Hazel Taylor December 2004
Describe some of the ways in which the terms race and ethnicity' are used in the social sciences
Defining identity can be complex and therefore we have to investigate the factors involved that make us who we are and how we are seen by others, collectively or individually. Social scientists have to consider the key elements which shape identity, the importance of social structures and agency involved. The differences and/or similarities between us are the focus that categorise and label us in society. Knowing who we are is important for many reasons including, social rights, obtaining a passport, housing, health, employment, marriage, and over all, being able to ascertain who we are, and belong. The terms race' and ethnicity' are central features in the process of categorisation. Racial' or Ethnic' identifications are produced as part of a social process, which is dynamic and changing. Therefore we know that identities are not static and terms such as race' and ethnicity' cannot cover the changing categories without being dynamic terms themselves. The use of quotation marks with these terms is adopted to emphasise that the terms are broad terms and aim to avoid discrimination or misrepresentation of groups under the umbrella term. Race' is commonly used by media and society to portray the physical differences between people, however, social scientists choose to show that the term does not refer to exact biological differences, is stereotypical, and the quotation marks emphasise the concept as more of an assumption which has political implications. The term is socially constructed and therefore does serve an essential purpose in society as it has real affects and associations.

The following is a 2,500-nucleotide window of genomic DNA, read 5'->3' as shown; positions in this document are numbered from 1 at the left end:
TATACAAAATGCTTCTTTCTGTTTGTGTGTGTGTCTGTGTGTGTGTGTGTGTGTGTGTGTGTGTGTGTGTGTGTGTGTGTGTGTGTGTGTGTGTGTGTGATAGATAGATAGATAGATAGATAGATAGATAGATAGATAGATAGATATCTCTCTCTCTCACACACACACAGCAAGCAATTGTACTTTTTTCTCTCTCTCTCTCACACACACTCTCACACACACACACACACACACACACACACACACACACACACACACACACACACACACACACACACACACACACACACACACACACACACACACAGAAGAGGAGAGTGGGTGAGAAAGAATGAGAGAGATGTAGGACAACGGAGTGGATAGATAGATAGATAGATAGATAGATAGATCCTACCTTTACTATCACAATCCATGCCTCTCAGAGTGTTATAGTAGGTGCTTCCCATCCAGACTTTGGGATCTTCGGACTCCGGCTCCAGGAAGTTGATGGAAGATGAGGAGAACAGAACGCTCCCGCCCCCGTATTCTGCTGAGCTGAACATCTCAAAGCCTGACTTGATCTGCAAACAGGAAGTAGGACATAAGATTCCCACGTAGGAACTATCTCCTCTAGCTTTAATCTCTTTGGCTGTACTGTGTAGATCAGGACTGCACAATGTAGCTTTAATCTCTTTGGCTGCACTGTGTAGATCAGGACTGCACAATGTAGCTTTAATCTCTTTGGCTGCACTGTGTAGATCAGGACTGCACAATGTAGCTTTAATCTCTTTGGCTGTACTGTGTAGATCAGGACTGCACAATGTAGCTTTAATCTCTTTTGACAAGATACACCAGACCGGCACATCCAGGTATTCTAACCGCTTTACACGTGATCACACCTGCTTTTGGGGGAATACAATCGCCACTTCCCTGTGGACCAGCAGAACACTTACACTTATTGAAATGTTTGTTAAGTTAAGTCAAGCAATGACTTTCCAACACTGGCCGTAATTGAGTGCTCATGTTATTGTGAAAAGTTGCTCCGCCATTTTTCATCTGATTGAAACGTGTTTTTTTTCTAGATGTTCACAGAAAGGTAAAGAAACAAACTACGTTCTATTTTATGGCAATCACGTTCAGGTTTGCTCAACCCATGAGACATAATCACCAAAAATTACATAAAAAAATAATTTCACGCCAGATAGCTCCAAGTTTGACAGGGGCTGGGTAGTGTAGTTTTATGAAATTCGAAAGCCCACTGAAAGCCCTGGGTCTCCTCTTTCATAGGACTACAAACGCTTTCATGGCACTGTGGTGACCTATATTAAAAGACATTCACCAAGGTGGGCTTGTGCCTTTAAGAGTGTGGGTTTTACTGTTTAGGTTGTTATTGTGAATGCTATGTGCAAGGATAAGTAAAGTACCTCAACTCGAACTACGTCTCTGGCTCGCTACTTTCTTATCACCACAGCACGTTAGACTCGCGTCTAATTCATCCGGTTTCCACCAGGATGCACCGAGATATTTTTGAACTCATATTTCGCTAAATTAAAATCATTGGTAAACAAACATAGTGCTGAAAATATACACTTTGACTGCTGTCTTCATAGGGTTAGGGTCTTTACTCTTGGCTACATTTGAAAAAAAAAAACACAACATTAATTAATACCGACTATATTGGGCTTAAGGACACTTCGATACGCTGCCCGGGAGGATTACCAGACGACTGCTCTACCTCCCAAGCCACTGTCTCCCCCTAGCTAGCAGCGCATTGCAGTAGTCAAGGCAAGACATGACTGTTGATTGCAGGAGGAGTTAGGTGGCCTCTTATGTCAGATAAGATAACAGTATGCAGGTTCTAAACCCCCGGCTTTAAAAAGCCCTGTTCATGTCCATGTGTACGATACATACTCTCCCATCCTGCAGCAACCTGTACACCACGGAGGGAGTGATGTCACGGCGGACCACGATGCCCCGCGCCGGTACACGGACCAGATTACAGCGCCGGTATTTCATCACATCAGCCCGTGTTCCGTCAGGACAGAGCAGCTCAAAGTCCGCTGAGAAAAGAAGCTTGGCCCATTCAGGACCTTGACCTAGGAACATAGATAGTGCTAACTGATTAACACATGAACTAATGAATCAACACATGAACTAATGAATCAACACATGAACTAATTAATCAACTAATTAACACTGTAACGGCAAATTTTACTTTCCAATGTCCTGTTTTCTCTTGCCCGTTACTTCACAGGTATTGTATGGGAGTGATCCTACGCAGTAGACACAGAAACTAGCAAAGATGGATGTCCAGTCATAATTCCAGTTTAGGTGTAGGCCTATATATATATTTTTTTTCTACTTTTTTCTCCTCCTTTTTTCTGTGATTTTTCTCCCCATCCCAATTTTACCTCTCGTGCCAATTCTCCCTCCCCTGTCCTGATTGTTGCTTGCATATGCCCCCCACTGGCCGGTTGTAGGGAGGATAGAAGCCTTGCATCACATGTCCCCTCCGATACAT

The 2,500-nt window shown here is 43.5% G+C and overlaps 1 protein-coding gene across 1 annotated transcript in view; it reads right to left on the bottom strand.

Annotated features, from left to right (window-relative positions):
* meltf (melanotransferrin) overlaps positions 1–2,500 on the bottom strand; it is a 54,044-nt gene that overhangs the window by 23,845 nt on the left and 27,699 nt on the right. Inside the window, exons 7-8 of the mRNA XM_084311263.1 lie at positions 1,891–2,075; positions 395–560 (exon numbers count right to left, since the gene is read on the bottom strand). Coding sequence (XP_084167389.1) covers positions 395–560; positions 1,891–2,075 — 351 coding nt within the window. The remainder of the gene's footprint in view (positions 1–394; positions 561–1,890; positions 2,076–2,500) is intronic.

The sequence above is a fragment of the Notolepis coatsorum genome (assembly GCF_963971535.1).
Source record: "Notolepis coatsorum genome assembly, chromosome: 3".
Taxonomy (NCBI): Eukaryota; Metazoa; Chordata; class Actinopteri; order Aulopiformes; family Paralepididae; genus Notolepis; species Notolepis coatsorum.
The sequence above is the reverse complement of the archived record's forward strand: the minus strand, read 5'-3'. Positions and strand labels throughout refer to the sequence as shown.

The term ethnicity' refers to cultural practices and history, such as religion, language and territory, where a person or a group derives from, summarising their beliefs and traditions, therefore, ethnicity applies to...
References: DD 121, Questioning Identity: gender, class, ethnicity. Kath Woodward, The Open University, Routledge, 2004.
DD121, Workbook 1, Norma Sherratt, David Goldblatt, Maureen Mackintosh and Kath Woodward, The Open University, Routledge, 2004.
DD121, Block 1, The Open University, TV02 Defining Moments
DD121, Block 1, Audio 2, The Open University, Audio 3A
DD121, Block 1, Audio 2, The Open University, Audio 3B
Please join StudyMode to read the full document